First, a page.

A Brief History of the Minimoog | Features | MN2S

This week the Minimoog Model D synthesiser went back on the market. We take a look at one of the earliest electronic instruments, and how it changed music.

Though the Roland TR-808, the Roland TB-303 and the Yamaha DX7 come close, no instrument can be credited for bringing electronic music its first mainstream attention than the Minimoog.

Actually pronounced to rhyme with ‘vogue’, the Minimoog is significant for two specific reasons. 1) It was the first compact synthesiser, making it much easier for musicians to use them in their work. 2) It did not even try to emulate other instruments.

But before we explore these points further, let’s take a look under the lid.

How the Minimoog works

Invented by Moog Music founder Robert Moog and manufactured between 1970 and 1981, the Minimoog contains all the essential parts of a modular synthesiser in one relatively small package. Though large by today’s standards, most synthesisers before the Minimoog were enormous. Some, like the RCA Mark II, filled entire rooms.

Moog’s Minimoog managed to pack four signal generators, a filter and an amplifier into one small box. The oscillators could generate several waveforms, and the instrument’s interface allowed players to combine them in several ways, creating entirely unique sounds. Understandably, this appealed to adventurous musicians everywhere.

The drawbacks were the lack of a memory for saving presets, meaning players had to rely on their own memory or detailed notes to bring back a sound they had once created. But since no synthesisers had this function throughout most of the Minimoog’s run, most players did not mind.

The musicians that used the Minimoog

Due to the Minimoog’s size, keyboard players found it easier than ever before to bring synthesisers on stage. Concert-goers everywhere were hearing entirely electronic sounds live and in person.

Experimental avant-garde jazz bandleader Sun Ra was one of the first to use the Minimoog. This was a huge moment as jazz was slow to embrace synthesisers. The Minimoog’s portability allowed Sun Ra to play live with his bandmates, improvising both melodies and tones.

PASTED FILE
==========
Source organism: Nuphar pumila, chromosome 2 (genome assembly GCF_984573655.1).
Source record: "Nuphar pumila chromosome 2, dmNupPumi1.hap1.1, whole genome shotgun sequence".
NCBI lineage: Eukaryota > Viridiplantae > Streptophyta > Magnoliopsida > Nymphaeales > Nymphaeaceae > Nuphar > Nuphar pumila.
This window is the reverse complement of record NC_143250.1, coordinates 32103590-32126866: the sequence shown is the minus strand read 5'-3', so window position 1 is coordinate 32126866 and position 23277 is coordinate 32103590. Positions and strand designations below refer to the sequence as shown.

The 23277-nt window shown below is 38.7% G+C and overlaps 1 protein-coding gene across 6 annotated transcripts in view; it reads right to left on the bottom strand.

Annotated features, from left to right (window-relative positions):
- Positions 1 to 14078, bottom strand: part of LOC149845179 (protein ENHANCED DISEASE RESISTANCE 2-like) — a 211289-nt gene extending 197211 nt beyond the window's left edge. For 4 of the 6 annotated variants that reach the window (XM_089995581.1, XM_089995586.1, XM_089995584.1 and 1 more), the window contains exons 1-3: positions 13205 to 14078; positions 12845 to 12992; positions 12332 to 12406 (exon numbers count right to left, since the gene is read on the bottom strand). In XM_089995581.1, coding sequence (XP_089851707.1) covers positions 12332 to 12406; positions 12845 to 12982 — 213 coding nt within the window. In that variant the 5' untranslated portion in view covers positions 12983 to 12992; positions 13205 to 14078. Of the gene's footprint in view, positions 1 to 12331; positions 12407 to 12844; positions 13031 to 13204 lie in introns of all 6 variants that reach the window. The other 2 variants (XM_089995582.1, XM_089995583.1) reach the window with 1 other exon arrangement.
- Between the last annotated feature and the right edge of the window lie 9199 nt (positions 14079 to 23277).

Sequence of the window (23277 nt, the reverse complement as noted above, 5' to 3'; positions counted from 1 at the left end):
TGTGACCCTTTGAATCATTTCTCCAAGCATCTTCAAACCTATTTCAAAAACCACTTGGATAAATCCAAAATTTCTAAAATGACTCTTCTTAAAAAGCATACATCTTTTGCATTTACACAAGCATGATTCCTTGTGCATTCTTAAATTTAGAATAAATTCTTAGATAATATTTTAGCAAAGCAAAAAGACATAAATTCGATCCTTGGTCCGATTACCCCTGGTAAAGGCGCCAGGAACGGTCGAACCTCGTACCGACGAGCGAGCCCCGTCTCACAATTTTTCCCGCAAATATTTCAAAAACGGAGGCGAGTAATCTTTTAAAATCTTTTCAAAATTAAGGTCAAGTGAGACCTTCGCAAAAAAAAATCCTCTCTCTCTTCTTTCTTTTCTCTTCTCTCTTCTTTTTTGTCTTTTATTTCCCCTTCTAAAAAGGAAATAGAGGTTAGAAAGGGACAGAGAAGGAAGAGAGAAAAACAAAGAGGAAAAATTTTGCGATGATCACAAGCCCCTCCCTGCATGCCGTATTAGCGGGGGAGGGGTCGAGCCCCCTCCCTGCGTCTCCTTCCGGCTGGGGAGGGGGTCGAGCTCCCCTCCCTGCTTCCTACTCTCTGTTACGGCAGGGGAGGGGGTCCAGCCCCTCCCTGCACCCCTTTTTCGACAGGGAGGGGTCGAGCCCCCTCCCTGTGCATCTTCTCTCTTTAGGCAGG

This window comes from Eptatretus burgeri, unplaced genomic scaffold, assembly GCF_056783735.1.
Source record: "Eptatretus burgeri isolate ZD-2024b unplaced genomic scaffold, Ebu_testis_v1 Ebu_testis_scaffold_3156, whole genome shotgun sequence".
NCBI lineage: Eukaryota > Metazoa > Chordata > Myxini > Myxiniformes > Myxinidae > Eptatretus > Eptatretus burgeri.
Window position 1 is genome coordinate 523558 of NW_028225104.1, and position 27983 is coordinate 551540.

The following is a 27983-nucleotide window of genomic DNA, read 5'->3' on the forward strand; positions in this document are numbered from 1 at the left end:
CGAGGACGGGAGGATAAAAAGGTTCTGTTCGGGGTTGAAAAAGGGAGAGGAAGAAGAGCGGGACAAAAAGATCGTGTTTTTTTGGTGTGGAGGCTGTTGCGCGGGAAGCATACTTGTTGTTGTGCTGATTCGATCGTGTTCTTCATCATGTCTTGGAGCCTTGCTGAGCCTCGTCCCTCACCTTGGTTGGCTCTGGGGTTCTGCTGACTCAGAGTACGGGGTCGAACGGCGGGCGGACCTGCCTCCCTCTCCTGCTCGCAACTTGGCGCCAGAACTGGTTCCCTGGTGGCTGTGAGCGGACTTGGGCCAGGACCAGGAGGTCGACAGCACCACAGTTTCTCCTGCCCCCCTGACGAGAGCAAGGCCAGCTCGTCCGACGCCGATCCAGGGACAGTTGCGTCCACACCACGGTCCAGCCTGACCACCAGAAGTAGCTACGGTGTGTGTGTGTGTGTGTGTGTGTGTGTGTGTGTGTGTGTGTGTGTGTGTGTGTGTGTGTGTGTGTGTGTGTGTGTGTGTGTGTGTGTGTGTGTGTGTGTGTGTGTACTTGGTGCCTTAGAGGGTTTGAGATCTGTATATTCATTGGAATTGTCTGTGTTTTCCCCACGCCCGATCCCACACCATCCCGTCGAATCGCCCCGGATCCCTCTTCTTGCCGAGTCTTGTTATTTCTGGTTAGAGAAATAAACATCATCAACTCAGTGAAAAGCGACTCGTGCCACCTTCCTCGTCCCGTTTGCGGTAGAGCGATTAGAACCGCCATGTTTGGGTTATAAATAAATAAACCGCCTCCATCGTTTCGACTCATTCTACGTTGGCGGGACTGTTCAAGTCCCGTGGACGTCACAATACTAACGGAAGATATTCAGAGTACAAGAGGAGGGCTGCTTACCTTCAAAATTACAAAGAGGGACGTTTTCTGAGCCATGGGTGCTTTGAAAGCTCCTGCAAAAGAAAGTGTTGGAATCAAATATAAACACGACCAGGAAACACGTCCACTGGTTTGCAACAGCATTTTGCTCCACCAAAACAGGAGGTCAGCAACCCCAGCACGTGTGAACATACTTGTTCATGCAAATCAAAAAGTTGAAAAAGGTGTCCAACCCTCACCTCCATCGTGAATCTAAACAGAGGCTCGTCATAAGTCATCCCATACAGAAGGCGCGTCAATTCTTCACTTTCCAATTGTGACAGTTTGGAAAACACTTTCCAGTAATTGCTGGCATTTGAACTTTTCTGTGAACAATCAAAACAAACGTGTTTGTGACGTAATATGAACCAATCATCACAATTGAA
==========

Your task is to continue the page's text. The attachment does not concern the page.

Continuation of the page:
New Wave pioneer Gary Numan used the Minimoog throughout his career, most notably on his hit single ‘Are Friends Electric’. Other enthusiasts include R&B producer Kashif, who made use of the Minimoog on his solo albums and in his work with Evelyn ‘Champagne’ King and Whitney Houston.

Electronic trailblazers Kraftwerk were also big Minimoog enthusiasts. Their highly influential album Autobahn is full of Minimoog sounds. Even more potently for electronic music fans, the Minimoog makes up the majority of the sounds on Donna Summer’s iconic ‘I Feel Love’, one of the most important electronic singles of all time.


How the Minimoog changed music

That the Minimoog was so popular among electronic innovators is telling. Though synthesisers that could emulate acoustic instruments slowly gained prominence, the Minimoog remained popular during and after its production as it gave players the opportunity to create entirely unique sounds, with the only limitations being their own imagination and memory.

The compact nature of the Minimoog allowed more musicians than ever before to share brand new sounds with the world, and its popularity with musicians and listeners, evidenced by its use on many hit songs, drove technicians to focus on developing electronic instruments that did not try to hide their electronic nature.

The new Model D and the Minimoog’s comeback

During its initial production run, the Minimoog went through four iterations. The Model D was the most successful, and so it is being brought back this year for a limited run. Robert Moog sadly passed away in 2005, but the new Model D is an exact replica of his original design.

Though this reissue is certainly interesting, and much more affordable than a first run Minimoog, some have argued that bringing the old model back is contrary to Robert Moog’s ethos. Rather than revisit the Minimoog, he remixed it with the Minimoog Voyager in 2002. Luckily, alongside this rerelease, Moog Music continues to create new instruments.

Title image by Andrew Russeth from New York, New York (Minimoog model D c. 1970Uploaded by clusternote) [CC BY-SA 2.0], via Wikimedia Commons.

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